Since we'll be using Pure Data to create sound, and since Pd treats sound as just another set of numbers, it might be useful to review how digital audio works. We will return to these concepts in the audio tutorial later on.
A diagram showing how sound travels through your computer. The "Analog to Digital" & "Digital to Analog Conversion" is done by the soundcard. The "Digital System" in this case is Pure Data.
First, imagine a loudspeaker. It moves the air in front of it and makes a sound. The membrane of the speaker must vibrate from it's center position (at rest) backwards and forwards. The number of times per second it vibrates makes the frequency (the note, tone or pitch) of the sound you hear, and the distance it travels from it's resting point determines the gain (the volume or loudness) of the sound. Normally, we measure frequency in Hertz (Hz) and loudness or gain in Decibels (dB).
A microphone works in reverse - vibrations in the air cause its membrane to vibrate. The microphone turns these acoustic vibrations into an electrical current. If you plug this microphone into your computer's soundcard and start recording, the soundcard makes thousands of measurements of this electric current per second and records them as numbers.
To make audio playable on a Compact Disc, the computer must make 44,100 measurements (called samples) per second, and record each one as a 16-bit number. One bit is a piece of information which is either 0 or 1, and if there are 16 bits together to make one sample then there are 216 (or 2x2x2x2x2x2x2x2x2x2x2x2x2x2x2x2 = 65,536) possible values that each sample could have. Thus, we can say that CD-quality audio has a sampling rate of 44,100 Hz and a bit-depth or word length of 16 bits. In contrast, professional music recordings are usually made at 24-bit first to preserve the highest amount of detail before being mixed down to 16-bit for CD, and older computer games were famous for having a distinctively rough 8-bit sound. By increasing the sampling rate, we are able to record higher sonic frequencies, and by increasing the bit-depth or word length we are able to use a greater dynamic range (the difference between the quietest and the loudest sounds it is possible to record and play).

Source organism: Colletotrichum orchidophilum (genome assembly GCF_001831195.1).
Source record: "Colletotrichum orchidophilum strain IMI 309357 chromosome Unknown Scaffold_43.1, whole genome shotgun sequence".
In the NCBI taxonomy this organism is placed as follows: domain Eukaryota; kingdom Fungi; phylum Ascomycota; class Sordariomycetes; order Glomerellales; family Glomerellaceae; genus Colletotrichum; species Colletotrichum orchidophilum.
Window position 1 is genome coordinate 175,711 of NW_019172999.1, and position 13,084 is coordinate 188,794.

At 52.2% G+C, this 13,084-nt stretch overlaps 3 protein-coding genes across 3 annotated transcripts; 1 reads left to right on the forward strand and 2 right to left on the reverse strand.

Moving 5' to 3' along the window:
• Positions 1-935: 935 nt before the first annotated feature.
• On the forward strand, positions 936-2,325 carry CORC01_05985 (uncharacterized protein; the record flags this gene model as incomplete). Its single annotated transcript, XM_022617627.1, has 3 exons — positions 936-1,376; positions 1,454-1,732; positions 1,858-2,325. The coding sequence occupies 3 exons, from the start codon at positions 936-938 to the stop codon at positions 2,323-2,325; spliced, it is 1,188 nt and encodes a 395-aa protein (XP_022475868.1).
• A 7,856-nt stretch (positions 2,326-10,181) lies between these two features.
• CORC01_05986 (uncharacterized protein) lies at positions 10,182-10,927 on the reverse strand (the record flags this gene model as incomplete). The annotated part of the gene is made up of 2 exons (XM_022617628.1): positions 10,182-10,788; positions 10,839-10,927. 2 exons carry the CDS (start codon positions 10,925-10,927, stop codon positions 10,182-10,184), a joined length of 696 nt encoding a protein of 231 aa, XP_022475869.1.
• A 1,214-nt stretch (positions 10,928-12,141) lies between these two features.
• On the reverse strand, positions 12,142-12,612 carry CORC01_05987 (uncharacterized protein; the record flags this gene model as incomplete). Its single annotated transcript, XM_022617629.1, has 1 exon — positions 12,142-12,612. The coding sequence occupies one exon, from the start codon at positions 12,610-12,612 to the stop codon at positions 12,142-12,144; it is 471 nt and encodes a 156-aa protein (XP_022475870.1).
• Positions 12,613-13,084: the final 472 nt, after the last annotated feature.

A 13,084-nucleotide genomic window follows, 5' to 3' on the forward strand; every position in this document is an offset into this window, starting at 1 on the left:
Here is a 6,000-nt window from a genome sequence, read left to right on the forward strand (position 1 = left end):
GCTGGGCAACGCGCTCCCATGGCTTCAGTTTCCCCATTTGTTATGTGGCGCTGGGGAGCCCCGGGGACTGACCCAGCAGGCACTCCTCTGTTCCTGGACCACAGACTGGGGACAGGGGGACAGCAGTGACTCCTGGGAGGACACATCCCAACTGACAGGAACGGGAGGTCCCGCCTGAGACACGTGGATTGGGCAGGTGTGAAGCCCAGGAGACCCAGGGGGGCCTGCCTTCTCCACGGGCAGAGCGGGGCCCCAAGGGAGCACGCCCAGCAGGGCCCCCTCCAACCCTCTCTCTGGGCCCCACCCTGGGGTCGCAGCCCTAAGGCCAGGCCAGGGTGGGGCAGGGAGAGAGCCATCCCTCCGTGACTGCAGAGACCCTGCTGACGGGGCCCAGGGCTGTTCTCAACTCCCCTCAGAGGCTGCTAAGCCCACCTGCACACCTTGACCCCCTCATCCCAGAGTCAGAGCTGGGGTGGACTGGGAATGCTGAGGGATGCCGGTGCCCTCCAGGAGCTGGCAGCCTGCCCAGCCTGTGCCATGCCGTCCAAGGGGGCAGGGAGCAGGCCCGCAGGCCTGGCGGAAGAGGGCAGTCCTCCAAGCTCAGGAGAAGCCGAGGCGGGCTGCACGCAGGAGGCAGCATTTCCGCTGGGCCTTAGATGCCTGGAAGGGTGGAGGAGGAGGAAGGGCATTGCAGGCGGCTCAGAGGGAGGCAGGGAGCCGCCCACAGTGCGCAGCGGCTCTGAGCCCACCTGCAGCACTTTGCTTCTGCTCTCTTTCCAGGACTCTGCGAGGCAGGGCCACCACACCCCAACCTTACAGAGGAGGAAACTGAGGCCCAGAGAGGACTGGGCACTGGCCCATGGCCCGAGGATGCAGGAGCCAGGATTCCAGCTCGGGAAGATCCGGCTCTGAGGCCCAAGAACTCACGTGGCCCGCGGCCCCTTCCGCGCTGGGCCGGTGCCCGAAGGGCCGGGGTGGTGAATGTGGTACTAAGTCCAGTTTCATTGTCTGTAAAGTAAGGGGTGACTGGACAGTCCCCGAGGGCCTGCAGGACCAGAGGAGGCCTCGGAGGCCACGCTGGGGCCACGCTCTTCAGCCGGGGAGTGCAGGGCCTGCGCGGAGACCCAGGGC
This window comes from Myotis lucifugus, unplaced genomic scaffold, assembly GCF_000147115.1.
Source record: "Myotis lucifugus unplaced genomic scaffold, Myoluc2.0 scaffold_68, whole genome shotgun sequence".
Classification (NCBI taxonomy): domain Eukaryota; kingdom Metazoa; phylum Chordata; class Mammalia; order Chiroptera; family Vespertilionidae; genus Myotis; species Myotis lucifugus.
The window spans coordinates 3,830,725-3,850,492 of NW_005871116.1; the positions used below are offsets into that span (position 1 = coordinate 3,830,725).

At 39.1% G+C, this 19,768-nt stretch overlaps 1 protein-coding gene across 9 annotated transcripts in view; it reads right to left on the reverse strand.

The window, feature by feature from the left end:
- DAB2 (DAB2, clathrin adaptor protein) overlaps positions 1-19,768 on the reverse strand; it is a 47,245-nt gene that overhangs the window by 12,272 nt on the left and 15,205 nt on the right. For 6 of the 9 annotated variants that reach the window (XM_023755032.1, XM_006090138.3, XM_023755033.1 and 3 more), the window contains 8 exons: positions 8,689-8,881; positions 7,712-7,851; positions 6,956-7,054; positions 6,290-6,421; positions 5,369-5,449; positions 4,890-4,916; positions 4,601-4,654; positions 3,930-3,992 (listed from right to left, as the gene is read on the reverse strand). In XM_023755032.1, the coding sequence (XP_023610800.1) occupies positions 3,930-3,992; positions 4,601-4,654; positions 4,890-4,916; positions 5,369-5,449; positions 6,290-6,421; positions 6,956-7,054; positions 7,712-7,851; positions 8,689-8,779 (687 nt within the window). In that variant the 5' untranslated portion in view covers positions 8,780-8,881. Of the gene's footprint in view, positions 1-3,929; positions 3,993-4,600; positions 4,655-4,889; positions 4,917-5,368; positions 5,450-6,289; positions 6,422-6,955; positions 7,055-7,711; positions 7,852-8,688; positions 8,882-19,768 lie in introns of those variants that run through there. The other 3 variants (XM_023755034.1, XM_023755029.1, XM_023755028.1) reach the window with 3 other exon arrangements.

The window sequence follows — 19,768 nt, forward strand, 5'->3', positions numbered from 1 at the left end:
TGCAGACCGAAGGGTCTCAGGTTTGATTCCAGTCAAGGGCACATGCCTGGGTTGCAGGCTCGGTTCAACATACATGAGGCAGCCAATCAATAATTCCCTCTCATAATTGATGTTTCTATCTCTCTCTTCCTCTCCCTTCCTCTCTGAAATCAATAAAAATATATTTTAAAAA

An example of 4-bit sampling of a signal (shown in red). This image shows that 16 possible values can be made from 4-bits--a very low dynamic range indeed! In Pd, our scale of numbers goes from -1 to 1, with 0 in the middle. Source: http://en.wikipedia.org/wiki/Image:Pcm.svg
The number we use to record each sample has a value between -1 and +1, which would represent the greatest range of movement of our theoretical loudspeaker, with 0 representing the speaker at rest in the middle position.